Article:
Well, I think I've addressed the first point. The second is nothing more then opinion. I mean, my horses are kinda in my back yard, since I live on the property... but 32 acres is a bit large to be a back yard. Seriously though, I do my research, have a life long commitment to the horses, and they are kept in good health. Am I perfect? No, but I'm working hard to get closer every day.
And as for the last point, well, that's kinda what gets me! Every year masses of people pump money into one of the biggest over breeding industries there is for horses - Thoroughbred race horses. The Kentucky Derby was last weekend, and the press was all over it, but I never once heard any complaints about the mass breeding used to get the handful of champions on race day. Nor did I hear any one talk about those horses who did not make the cut, and how to care or help them. I didn't see my Facebook pages lit up with rescues using the day as a way to get donations (which would have been smart in my opinion) nor ads for OTTBs ready for a new home. Why not?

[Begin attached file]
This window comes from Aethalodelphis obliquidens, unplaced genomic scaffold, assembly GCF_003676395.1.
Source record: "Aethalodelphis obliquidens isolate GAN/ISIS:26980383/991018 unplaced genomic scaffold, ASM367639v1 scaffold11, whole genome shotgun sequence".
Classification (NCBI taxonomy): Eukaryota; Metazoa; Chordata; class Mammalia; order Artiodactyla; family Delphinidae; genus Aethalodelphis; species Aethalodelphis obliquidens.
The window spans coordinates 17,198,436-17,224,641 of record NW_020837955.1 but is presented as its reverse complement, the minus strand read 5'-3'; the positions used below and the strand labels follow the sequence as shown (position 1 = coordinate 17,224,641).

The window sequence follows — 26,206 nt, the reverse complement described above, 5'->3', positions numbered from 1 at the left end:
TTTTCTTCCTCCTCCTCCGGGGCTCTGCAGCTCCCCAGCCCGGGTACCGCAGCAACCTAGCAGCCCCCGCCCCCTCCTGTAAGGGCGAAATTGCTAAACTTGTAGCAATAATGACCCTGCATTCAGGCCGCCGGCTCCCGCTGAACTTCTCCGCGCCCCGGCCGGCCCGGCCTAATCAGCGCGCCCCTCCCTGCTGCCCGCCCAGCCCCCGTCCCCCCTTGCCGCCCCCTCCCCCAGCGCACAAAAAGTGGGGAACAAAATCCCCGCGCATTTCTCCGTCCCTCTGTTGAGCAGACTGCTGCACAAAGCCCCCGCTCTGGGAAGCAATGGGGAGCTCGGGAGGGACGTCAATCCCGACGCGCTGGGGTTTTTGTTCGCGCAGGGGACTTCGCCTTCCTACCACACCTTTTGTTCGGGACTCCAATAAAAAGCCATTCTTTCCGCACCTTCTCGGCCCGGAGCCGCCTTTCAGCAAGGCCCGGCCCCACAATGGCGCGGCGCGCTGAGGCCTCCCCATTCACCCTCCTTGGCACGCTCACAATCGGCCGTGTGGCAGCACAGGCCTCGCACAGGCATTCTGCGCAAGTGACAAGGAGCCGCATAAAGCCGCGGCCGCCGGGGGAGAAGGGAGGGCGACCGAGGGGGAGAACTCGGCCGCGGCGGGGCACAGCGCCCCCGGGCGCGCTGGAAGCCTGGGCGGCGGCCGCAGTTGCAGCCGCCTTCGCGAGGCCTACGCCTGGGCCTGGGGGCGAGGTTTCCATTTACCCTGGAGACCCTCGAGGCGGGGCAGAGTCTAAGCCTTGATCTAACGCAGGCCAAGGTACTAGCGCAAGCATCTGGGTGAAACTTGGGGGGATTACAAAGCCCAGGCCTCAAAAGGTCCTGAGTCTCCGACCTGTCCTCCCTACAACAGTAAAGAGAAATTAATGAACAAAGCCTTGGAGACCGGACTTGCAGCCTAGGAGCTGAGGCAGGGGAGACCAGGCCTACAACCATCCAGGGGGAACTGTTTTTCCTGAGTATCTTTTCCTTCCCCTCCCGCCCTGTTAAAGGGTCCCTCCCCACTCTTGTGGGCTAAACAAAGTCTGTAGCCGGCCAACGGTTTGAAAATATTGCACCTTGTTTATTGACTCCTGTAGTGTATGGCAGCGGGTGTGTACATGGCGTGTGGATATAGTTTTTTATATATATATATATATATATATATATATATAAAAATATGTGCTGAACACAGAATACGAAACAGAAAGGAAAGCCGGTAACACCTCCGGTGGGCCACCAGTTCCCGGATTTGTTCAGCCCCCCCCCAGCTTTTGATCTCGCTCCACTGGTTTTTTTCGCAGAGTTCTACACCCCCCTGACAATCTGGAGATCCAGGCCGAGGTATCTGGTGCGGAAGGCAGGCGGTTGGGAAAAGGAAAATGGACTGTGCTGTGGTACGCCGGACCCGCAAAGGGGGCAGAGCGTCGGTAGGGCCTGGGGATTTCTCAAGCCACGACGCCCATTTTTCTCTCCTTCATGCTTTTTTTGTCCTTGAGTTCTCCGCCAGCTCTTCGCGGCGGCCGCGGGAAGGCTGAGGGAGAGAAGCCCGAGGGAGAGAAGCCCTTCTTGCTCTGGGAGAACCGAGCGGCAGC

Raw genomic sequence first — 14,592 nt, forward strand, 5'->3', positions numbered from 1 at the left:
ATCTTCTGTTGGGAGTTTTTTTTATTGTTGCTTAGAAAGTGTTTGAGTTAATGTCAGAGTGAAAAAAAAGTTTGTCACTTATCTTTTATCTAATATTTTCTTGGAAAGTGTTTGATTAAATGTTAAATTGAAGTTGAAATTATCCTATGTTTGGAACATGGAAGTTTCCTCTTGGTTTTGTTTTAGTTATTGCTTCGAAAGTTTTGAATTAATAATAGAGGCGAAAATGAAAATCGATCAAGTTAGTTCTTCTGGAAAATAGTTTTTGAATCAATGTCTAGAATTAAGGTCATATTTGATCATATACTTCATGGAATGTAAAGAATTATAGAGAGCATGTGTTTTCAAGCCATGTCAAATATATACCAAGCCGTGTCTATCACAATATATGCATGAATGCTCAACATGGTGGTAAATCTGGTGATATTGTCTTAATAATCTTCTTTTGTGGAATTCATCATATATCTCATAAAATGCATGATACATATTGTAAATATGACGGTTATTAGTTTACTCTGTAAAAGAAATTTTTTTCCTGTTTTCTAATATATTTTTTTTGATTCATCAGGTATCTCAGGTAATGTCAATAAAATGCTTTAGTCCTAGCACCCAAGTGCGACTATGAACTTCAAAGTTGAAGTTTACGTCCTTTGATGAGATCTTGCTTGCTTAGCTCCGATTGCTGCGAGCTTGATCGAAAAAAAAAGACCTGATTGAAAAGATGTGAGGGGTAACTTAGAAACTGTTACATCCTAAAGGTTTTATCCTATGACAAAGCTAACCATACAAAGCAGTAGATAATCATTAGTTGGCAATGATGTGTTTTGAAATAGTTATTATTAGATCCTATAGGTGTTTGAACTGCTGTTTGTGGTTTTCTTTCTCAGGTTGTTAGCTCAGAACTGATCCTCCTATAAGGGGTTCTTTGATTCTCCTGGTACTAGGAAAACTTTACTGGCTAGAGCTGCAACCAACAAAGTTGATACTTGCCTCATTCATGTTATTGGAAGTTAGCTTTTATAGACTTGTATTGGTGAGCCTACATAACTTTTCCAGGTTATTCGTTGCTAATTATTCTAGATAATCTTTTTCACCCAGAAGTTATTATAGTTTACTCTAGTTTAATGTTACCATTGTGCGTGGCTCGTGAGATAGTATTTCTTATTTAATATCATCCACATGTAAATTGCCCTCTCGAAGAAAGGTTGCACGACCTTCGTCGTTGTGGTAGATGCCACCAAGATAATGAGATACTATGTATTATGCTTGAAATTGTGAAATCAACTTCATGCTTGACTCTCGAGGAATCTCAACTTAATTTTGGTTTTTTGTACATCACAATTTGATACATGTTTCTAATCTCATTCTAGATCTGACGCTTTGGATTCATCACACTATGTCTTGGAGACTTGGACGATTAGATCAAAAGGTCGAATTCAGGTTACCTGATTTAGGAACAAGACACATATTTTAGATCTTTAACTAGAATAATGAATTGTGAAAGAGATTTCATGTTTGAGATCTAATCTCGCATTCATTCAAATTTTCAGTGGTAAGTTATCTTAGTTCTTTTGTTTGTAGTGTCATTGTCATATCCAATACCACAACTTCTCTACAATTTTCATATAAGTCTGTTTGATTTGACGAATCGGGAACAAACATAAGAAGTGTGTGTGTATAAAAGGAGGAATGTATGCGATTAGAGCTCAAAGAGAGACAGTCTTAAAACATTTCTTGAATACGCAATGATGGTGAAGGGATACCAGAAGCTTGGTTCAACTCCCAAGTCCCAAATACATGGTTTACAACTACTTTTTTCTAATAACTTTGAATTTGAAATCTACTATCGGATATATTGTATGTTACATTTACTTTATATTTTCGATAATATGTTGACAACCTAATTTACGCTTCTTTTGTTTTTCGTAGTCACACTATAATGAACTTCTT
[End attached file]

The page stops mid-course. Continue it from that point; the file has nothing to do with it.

Even with only a handful of horses left, we do not do that. We have an amazing mare that is just lovely in all ways. She does not have the LP color that the breed is known for, and is a full sister to O, so this limits her breeding options if her owner wants a colored foal from her. She can only produce a part bred (Stonewall Sport Horse) or cross to a Stonewall Sport Horse - and there's not many breeding stallions in that registry that I know of. Should the mare be pulled from breeding? Nope! Her owner decided to cross her down a generation, to get the color and shoulder back in, and then cross that foal (if breeding quality) back up into the SDHR, as per the rules. Yeah, it takes longer, and is much more of a commitment in both effort and money, but it's the right way to do it. She could cross her to something big black and hairy, and just sell the babies on as some one else's problem, but instead she's trying to get the total package. And that is what a good breeder does. They don't take the short cuts, they do things that will ultimately be the best for the breed.